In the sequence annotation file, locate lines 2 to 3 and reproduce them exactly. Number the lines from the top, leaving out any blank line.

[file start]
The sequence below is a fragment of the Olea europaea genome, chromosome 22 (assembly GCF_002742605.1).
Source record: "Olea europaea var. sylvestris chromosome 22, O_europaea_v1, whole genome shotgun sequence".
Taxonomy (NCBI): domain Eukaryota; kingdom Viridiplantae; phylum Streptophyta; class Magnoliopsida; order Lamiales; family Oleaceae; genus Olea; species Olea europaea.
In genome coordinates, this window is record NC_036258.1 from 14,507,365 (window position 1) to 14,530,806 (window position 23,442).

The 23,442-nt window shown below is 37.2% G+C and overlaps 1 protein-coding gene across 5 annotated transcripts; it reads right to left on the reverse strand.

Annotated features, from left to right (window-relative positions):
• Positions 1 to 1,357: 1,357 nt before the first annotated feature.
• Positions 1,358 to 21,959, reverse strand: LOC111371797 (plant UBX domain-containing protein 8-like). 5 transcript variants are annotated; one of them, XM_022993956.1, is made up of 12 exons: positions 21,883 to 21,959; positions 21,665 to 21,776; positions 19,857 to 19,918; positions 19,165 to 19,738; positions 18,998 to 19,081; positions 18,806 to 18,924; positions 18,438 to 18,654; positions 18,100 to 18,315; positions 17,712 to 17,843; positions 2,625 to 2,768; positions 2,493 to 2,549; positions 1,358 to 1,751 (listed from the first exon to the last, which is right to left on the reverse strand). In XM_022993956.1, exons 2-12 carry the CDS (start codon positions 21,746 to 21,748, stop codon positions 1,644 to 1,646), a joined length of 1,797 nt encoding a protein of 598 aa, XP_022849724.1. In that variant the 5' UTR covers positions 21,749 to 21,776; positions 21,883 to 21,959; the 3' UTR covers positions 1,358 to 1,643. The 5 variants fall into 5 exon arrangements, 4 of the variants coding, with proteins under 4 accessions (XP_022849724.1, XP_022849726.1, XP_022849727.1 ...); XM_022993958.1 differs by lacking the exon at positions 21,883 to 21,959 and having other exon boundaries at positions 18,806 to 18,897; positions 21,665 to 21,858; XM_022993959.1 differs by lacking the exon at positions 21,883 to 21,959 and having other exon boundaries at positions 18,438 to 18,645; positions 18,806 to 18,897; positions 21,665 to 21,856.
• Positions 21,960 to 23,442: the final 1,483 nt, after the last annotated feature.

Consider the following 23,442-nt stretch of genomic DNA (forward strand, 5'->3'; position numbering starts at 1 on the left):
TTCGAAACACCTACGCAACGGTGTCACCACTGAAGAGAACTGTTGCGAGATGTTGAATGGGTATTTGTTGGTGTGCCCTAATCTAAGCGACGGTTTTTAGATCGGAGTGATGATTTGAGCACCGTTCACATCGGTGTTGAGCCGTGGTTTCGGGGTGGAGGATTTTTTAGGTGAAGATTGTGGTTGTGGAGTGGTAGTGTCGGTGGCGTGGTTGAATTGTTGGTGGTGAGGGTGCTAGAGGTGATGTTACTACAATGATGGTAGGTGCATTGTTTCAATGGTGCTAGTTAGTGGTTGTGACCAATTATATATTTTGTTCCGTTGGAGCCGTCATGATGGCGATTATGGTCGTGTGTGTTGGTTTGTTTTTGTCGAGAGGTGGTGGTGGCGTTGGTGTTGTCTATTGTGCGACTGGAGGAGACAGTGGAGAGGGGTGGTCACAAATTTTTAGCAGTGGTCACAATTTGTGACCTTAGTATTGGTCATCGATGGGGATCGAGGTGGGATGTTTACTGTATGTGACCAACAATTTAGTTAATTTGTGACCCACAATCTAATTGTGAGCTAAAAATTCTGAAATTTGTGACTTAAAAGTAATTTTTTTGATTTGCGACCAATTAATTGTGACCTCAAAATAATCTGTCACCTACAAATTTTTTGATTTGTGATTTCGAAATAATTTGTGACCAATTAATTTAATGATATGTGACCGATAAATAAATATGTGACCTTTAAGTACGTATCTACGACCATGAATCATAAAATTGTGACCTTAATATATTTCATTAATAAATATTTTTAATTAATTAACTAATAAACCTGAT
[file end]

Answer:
Source record: "Olea europaea var. sylvestris chromosome 22, O_europaea_v1, whole genome shotgun sequence".
Taxonomy (NCBI): domain Eukaryota; kingdom Viridiplantae; phylum Streptophyta; class Magnoliopsida; order Lamiales; family Oleaceae; genus Olea; species Olea europaea.